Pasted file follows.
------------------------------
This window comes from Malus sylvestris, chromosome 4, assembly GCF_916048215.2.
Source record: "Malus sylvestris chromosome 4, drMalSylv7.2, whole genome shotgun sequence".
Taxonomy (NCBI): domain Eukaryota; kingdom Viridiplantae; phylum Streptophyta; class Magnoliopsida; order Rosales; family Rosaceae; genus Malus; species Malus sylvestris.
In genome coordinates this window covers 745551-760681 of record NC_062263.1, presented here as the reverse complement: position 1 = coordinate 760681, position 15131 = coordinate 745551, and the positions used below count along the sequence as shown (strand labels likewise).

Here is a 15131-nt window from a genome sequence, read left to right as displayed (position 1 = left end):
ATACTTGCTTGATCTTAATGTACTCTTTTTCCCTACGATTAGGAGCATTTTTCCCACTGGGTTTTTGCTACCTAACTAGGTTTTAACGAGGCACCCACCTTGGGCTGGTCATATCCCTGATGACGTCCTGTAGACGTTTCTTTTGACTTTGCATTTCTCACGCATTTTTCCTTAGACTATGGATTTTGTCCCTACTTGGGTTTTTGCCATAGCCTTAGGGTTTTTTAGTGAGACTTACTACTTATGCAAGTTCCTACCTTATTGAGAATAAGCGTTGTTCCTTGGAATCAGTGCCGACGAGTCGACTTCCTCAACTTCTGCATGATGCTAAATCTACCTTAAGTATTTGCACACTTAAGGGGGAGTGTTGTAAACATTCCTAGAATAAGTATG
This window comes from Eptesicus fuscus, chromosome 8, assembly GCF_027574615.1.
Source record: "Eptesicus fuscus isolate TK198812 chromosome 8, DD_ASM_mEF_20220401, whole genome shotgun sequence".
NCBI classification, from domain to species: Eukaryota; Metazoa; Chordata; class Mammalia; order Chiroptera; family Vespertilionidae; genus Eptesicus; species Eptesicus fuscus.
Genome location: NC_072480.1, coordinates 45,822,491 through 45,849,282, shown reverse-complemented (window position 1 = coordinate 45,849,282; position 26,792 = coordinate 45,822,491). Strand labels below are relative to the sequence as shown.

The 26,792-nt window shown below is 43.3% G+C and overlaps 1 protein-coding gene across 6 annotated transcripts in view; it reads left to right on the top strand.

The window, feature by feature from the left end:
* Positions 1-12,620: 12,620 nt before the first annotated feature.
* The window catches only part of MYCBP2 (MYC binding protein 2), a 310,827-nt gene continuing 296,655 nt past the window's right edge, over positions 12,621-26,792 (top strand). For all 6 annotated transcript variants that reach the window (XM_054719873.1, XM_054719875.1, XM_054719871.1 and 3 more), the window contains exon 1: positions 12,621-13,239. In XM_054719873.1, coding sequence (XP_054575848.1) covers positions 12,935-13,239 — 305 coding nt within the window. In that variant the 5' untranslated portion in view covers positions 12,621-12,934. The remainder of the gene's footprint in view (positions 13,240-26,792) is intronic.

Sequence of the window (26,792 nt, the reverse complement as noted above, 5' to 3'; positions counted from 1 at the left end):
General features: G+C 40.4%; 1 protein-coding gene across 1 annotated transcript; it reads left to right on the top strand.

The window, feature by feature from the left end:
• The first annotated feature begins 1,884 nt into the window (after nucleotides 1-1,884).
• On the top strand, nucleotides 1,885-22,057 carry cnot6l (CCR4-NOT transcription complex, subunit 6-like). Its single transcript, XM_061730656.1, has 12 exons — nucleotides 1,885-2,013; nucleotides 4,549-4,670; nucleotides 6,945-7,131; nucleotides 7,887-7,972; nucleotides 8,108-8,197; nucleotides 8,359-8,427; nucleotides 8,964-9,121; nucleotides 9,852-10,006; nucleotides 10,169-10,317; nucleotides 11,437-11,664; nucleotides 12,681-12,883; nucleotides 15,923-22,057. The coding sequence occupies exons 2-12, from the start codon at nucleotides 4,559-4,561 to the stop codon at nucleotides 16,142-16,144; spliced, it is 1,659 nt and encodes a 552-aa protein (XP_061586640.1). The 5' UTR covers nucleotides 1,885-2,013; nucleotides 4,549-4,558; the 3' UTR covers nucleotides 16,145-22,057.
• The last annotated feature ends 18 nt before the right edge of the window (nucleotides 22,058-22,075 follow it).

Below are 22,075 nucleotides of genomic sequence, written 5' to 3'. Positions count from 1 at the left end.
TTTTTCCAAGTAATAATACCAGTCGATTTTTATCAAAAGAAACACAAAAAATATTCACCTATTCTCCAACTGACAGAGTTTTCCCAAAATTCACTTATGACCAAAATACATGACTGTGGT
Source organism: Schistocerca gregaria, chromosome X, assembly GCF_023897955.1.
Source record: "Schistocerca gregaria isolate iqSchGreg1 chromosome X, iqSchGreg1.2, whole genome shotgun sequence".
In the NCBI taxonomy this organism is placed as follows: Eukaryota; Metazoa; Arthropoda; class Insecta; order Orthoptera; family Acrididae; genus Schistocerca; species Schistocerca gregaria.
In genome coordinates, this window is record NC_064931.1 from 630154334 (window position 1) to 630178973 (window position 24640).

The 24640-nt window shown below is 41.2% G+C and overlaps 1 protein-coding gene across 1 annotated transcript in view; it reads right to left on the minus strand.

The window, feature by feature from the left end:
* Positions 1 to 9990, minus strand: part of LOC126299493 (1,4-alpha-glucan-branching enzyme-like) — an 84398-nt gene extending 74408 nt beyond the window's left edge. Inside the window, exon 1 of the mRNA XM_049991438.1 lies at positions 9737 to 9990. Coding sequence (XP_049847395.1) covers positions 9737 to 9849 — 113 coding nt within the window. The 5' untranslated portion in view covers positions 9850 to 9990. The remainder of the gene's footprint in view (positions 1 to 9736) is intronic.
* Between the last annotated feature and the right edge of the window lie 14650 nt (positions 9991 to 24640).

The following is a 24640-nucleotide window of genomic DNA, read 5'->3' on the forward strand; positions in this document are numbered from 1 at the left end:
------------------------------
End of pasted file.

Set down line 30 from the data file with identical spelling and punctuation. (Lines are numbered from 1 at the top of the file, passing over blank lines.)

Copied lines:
* Between the last annotated feature and the right edge of the window lie 14650 nt (positions 9991 to 24640).